♫♪  Carrageenan - Let’s Go There

Admittedly unhurried yet unusually productive, born-in-France Matthieu Levet has spent the last decade in Brussels like a night on the town. Riding tandem (Vermisst Susi, Carcass Identity) or solo (Carrageenan), Levet applies a two-instrument-maximum rule, paring down the body and soul of noise and techno into lean cuts. Returning the studio after back-to-back tours that relied heavily on public transit, he described through email how the pieces of the puzzle fit to complete his debut LP, Let’s Go There, released on the new imprint Cold Moss, which he runs out of Belgium.

You just got back from a bus tour and a tour right before that, correct? Any crazy anecdotes or revealing moments?

First tour was in Western Europe with Budapest-based Új Bála. We called it “Northern Exposure” as the idea was to go up to Helsinki, which sadly did not happen in the end. The Helsinki promoter didn’t like the warrior monkey on our tour poster for some reason and canceled the show.

Another highlight was when we carpooled from Warsaw to Prague. The driver from Kiev and his girlfriend took us for a random walk through the forest in search of some waterfall they had heard about. We found it but arrived three hours late in Prague.

Next tour was France and Switzerland with Christophe Clébard. Both tours were pretty insane, and I felt very lucky to have such great tour companions.

How were the shows? Are you from Brussels? Is it better to be home or away?

Switzerland is expensive to live in, but as a touring musician it’s kind of a paradise: great sound everywhere, warm and curious audiences, absinthe. France is also very good, especially now with this very active underground scene, but it’s my hometown, and I prefer tours to be more of an experience.

Also, with the political context we have in Western Europe at the moment (authoritarian liberalism?), I feel it’s more and more important to step out of our comfort zone and go against this divisive liberal vs. illiberal, I’m-the-good-boy narrative. In the Eastern European music scene especially, the vibe is pretty open and intense at the moment, and I always feel a great freedom playing when I’m touring in this area.

I’ve lived in Brussels for 10 years already. Touring, especially using public transport, is one of my favorite things in life. But it’s also physically demanding, and I’m usually happy to rest and go back to other things when I come back.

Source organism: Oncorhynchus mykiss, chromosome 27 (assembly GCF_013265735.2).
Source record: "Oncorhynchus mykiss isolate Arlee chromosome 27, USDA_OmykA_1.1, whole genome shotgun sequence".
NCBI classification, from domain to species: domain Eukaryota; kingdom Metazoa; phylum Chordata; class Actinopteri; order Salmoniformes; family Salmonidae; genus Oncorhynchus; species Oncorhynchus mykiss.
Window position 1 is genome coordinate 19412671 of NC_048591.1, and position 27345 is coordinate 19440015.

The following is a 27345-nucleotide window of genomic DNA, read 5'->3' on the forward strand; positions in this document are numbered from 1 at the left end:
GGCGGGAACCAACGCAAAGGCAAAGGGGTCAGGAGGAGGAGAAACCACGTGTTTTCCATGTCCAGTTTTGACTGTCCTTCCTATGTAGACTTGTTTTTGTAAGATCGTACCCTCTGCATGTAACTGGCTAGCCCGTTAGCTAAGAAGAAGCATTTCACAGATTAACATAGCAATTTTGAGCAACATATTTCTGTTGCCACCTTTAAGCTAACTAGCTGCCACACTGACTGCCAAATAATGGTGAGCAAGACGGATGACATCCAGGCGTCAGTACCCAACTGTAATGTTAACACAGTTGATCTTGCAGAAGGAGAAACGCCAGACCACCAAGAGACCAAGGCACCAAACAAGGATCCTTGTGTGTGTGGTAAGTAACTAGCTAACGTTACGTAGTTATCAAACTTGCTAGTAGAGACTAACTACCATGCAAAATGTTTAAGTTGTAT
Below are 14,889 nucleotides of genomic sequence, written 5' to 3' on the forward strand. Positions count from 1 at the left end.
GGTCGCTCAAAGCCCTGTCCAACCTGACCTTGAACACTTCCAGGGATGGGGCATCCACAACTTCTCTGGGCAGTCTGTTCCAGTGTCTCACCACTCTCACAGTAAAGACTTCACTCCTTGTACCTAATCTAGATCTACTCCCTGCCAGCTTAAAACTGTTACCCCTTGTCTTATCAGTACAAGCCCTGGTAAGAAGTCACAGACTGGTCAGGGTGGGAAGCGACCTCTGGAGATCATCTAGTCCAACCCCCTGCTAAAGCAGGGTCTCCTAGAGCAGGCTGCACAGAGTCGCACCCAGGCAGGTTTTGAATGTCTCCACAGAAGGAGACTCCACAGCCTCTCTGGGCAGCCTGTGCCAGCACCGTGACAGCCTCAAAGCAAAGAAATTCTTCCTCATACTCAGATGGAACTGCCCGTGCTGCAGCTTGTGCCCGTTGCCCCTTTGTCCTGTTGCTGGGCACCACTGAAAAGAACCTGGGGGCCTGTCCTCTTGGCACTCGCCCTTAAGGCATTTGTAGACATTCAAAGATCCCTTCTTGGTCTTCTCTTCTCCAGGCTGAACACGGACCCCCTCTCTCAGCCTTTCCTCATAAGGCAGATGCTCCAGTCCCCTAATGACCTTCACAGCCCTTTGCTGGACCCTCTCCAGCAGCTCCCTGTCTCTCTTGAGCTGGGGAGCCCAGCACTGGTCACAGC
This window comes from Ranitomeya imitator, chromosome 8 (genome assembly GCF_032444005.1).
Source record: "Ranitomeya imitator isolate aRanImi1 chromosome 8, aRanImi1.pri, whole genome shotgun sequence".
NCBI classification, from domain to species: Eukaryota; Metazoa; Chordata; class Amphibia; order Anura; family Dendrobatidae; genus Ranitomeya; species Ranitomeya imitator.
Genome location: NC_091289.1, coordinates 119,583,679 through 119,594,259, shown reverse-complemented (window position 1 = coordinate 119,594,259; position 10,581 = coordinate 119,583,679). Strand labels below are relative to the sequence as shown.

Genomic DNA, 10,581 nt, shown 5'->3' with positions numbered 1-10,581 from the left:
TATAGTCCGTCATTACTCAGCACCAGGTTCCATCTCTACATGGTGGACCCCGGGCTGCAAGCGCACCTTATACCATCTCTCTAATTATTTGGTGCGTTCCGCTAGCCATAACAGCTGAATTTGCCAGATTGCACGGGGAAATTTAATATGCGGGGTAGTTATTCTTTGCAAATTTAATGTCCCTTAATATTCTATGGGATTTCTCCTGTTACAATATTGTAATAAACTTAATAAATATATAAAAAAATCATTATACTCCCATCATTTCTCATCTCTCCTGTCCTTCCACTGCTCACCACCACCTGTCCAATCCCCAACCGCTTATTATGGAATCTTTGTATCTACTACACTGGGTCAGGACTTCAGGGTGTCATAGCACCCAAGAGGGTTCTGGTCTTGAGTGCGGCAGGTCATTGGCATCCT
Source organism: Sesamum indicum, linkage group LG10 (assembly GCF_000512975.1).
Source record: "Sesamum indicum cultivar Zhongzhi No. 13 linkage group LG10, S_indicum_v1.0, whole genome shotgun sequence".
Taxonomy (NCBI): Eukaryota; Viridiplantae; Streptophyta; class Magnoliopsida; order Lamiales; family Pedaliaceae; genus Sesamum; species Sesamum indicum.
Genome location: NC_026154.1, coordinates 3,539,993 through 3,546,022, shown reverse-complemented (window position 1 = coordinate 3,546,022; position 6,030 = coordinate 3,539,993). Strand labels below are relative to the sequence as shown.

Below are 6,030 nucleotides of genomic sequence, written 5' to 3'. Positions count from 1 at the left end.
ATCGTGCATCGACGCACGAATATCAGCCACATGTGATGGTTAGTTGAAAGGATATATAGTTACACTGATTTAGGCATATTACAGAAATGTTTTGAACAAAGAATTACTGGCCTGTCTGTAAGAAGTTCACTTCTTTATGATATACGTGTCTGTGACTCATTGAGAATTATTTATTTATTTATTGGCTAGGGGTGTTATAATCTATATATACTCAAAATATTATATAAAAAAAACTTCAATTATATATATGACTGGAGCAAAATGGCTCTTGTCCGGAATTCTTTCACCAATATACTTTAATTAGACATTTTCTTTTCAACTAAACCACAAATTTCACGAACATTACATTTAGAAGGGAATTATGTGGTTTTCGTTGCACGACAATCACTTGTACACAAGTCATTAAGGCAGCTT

Care to share anything about the process of making Let’s Go There?

It was a pretty long process as I’m usually very slow (= years) to make decisions out of my recordings. The LP was built like a puzzle, and it took me a while to come up with the missing pieces, though some pieces were more evident. Closing track “Let’s Go There,’’ for example, is the oldest one, and it was always clear that it would be the exit of the album.

Your titles, e.g. “Serious Times,” “Empty Space,” “Let’s Go There,” are generic and universal, yet seem to complement your sound, while allowing the listener freedom to generate visual associations. How do you arrive at a song title?

Glad that you noticed. A title refers quite often to a precise moment of my life, with, sometimes, a second level of reference to a song, a book, an idea. “No One Told Me,” for example, is a song by John Lee Hooker. Once the title is found, the starting point is not important anymore. I just see it like a symbolic path for the listener to build his own narrative.

Your LP, down to Jonkie Moordkuil’s cover, is cohesive. How did you prepare for making this record?

All the tracks were built through improvisation, but generally nothing interesting happens without some kind of idea or intention at the core of the process.

Also, I would not call it preparation, but I have to admit that I recorded most of the songs in a triggered, tense, borderline yet focused state of mind.

Talking about the cover, it was also a long process, but I’m pretty happy with the result. I have known Jonkie M. for many years (we have a noise duo together called Vermisst Susi), and we have similar views on music and visuals.

John Philippakis describes your first three cassettes under the Carrageenan moniker as “minimalist noise.” How accurate is this description? How would you describe Carrageenan?

I always try to make the most out of a limited setup. My releases, including this LP, usually feature only one or two instruments plus the same amount of effects. Compared to proper noise or even techno, I try to keep some holes or lack of something in the sound.

Why is this project called Carrageenan?

Carrageenan is a seaweed. I liked the idea of a name that refers to a non-human lifeform, maybe because I have the feeling that humanity as we know it is pretty doomed. Carrageenan extract is a food additive mostly used as an emulsifier, but I found out recently it’s also used as an aphrodisiac in Jamaica.

What’s the story with Cold Moss?

Cold Moss is a place in Scotland. You can’t find it on Google Maps, but it exists, and it’s very cold and empty. Also, the other name of Carrageenan is Irish Moss.

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CHOCOLATE GRINDER is our audio/visual section, with an emphasis on the lesser heard and lesser known. We aim to dig deep, but we’ll post any song or video we find interesting, big or small.

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